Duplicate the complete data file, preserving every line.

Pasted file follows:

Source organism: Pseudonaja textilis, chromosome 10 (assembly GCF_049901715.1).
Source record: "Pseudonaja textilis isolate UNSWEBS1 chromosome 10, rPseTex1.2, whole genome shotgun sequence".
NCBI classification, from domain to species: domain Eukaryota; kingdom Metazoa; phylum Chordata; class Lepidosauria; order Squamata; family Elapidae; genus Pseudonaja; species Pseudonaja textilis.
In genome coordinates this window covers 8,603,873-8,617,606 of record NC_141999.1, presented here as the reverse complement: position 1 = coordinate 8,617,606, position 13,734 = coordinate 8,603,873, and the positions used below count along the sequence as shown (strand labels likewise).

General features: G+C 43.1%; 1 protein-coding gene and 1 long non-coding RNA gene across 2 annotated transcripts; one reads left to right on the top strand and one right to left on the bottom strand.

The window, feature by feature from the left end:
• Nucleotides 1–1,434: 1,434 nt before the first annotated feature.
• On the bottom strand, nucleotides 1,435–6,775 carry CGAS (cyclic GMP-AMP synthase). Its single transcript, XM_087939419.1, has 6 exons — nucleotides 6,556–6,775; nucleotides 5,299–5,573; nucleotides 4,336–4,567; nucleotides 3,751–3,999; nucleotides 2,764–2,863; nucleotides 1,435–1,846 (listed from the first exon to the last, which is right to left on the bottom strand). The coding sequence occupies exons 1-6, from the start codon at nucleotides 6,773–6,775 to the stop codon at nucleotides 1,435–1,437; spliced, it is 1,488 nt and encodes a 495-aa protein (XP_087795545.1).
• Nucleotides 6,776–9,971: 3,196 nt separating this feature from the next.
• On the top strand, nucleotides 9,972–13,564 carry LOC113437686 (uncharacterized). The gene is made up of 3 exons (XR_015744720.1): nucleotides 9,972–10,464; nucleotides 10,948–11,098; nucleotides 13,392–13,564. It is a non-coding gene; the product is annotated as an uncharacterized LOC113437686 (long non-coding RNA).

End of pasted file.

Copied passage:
Source organism: Pseudonaja textilis, chromosome 10 (assembly GCF_049901715.1).
Source record: "Pseudonaja textilis isolate UNSWEBS1 chromosome 10, rPseTex1.2, whole genome shotgun sequence".
NCBI classification, from domain to species: domain Eukaryota; kingdom Metazoa; phylum Chordata; class Lepidosauria; order Squamata; family Elapidae; genus Pseudonaja; species Pseudonaja textilis.
In genome coordinates this window covers 8,603,873-8,617,606 of record NC_141999.1, presented here as the reverse complement: position 1 = coordinate 8,617,606, position 13,734 = coordinate 8,603,873, and the positions used below count along the sequence as shown (strand labels likewise).

General features: G+C 43.1%; 1 protein-coding gene and 1 long non-coding RNA gene across 2 annotated transcripts; one reads left to right on the top strand and one right to left on the bottom strand.

The window, feature by feature from the left end:
• Nucleotides 1–1,434: 1,434 nt before the first annotated feature.
• On the bottom strand, nucleotides 1,435–6,775 carry CGAS (cyclic GMP-AMP synthase). Its single transcript, XM_087939419.1, has 6 exons — nucleotides 6,556–6,775; nucleotides 5,299–5,573; nucleotides 4,336–4,567; nucleotides 3,751–3,999; nucleotides 2,764–2,863; nucleotides 1,435–1,846 (listed from the first exon to the last, which is right to left on the bottom strand). The coding sequence occupies exons 1-6, from the start codon at nucleotides 6,773–6,775 to the stop codon at nucleotides 1,435–1,437; spliced, it is 1,488 nt and encodes a 495-aa protein (XP_087795545.1).
• Nucleotides 6,776–9,971: 3,196 nt separating this feature from the next.
• On the top strand, nucleotides 9,972–13,564 carry LOC113437686 (uncharacterized). The gene is made up of 3 exons (XR_015744720.1): nucleotides 9,972–10,464; nucleotides 10,948–11,098; nucleotides 13,392–13,564. It is a non-coding gene; the product is annotated as an uncharacterized LOC113437686 (long non-coding RNA).